Since the first time I set a custom theme in Emacs and then later attempted to modify some faces, I learned how to do it dynamically with the currently loaded and enabled theme.

Now, I am finally trying to build a set of my "own" themes. But of course, I want to base them on other popular themes. And I am a bit perplexed.

What does it mean for a theme to be loaded? What does this exactly do?

;; let's say my currently loaded theme is different
(load-theme 'zenburn :dont-ask :dont-enable)

And If I load a theme but don't enable it, can I still fetch all its faces and their attributes?

I want to do something like: (custom-theme-set-faces 'my-dark-theme ... but instead of listing all the faces and their attributes by hand, I want to get them from another theme (not currently enabled one), and only change selected faces.

  • Consider clarifying your question to say what part of the "doc-string" of load-theme is unclear to you. C-h f aka M-x describe-function. In terms of building your own, consider opening up the source code of your favorite theme and tweaking it to create a new one ... changing the name of the theme, creating a new file, etc.
    – lawlist
    Nov 2, 2021 at 16:45
  • As I said: it's unclear what it means to "enable theme". The docstring says: "Note that enabling THEME does not disable any other already-enabled themes", implying there can be multiple enabled themes. I don't know, this is confusing. How can there be multiple enabled themes?
    – iLemming
    Nov 2, 2021 at 16:50

1 Answer 1


With the great help from amazing Henrik Lissner (Doom Emacs author) and others, I have found answers to my questions:

  • About multiple enabled themes. Why is it possible to enable multiple themes?

If you have multiple themes active at the same time, you have multiple groups of faces active at once. e.g. Theme 1 sets the background of emacs to red. Theme 2 sets the color of bold text to blue. Theme 3 makes comments dark grey.

Activate them all and you have a red background, blue bold text, and dark grey comments. Though, generally, folks don't design their themes to be modular.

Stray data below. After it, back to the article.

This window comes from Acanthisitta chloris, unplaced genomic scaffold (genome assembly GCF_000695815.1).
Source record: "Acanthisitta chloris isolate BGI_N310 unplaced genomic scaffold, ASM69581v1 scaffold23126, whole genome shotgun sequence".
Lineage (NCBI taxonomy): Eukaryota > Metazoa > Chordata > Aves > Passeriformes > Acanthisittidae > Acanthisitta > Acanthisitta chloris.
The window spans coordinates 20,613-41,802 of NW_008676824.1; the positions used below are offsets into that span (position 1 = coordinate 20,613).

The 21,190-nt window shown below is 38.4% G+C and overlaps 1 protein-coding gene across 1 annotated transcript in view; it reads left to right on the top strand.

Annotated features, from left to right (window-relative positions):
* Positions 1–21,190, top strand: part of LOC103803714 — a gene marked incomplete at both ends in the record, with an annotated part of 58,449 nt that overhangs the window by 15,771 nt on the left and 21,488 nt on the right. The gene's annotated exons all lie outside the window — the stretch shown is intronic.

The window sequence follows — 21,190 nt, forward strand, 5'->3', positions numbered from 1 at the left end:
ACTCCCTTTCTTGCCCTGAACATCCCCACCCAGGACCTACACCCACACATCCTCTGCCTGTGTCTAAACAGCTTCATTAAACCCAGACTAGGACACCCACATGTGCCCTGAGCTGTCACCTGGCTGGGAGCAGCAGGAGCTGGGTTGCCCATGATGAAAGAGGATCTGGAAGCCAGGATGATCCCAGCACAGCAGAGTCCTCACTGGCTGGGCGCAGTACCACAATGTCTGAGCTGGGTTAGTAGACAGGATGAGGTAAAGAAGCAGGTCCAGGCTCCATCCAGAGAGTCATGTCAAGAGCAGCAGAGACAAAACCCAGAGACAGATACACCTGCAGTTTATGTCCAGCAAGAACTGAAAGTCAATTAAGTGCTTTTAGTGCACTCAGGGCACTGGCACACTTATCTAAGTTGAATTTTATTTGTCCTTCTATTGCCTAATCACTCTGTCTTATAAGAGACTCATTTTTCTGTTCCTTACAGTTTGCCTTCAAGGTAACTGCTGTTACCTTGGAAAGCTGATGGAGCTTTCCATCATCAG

• How to get faces for a loaded yet not enabled theme?

I think you'd need to look into (enable-theme)

I checked the code and found that (enable-theme) does: (get theme 'theme-settings). That however returns a lot of data that I needed to streamline a bit; After a bit of bike-shedding, I wrote this:

(defun color-theme-get-faces (theme)
  "Get list of faces with their attributes of a given THEME.
If theme is not loaded, it loads it first"
  (let* ((theme (get theme 'theme-settings))
         (theme-settings (if theme theme
                             (load-theme theme :no-ask :no-enable)
                             (get theme 'theme-settings))))
         (extract-props (lambda (props)
                          "extracts face props based on display type"
                           (lambda (acc x)
                             (pcase-let ((`(((,disp-type ,disp-val)) ,face-props) x))
                               (if acc acc
                                 ;; prioritize graphic & color displays
                                 (cond ((eq disp-val 'graphic) face-props)
                                       ((eq disp-val 'color) face-props)
                                       ((eq disp-type 'min-colors) face-props)
                                       (t face-props)))))
                           props nil))))
      (lambda (x)
        (pcase-let* ((`(,prop-type ,face _ . (,props)) x))
          (when (eq prop-type 'theme-face)
           (list face (funcall extract-props props)))))
  • OK ... what is if the multiple themes define the same symbol differently instead of modular extending each other? Which theme 'wins"? Or does it then result in side-effects and hard to track problems?
    – Claudio
    Mar 18, 2023 at 21:40

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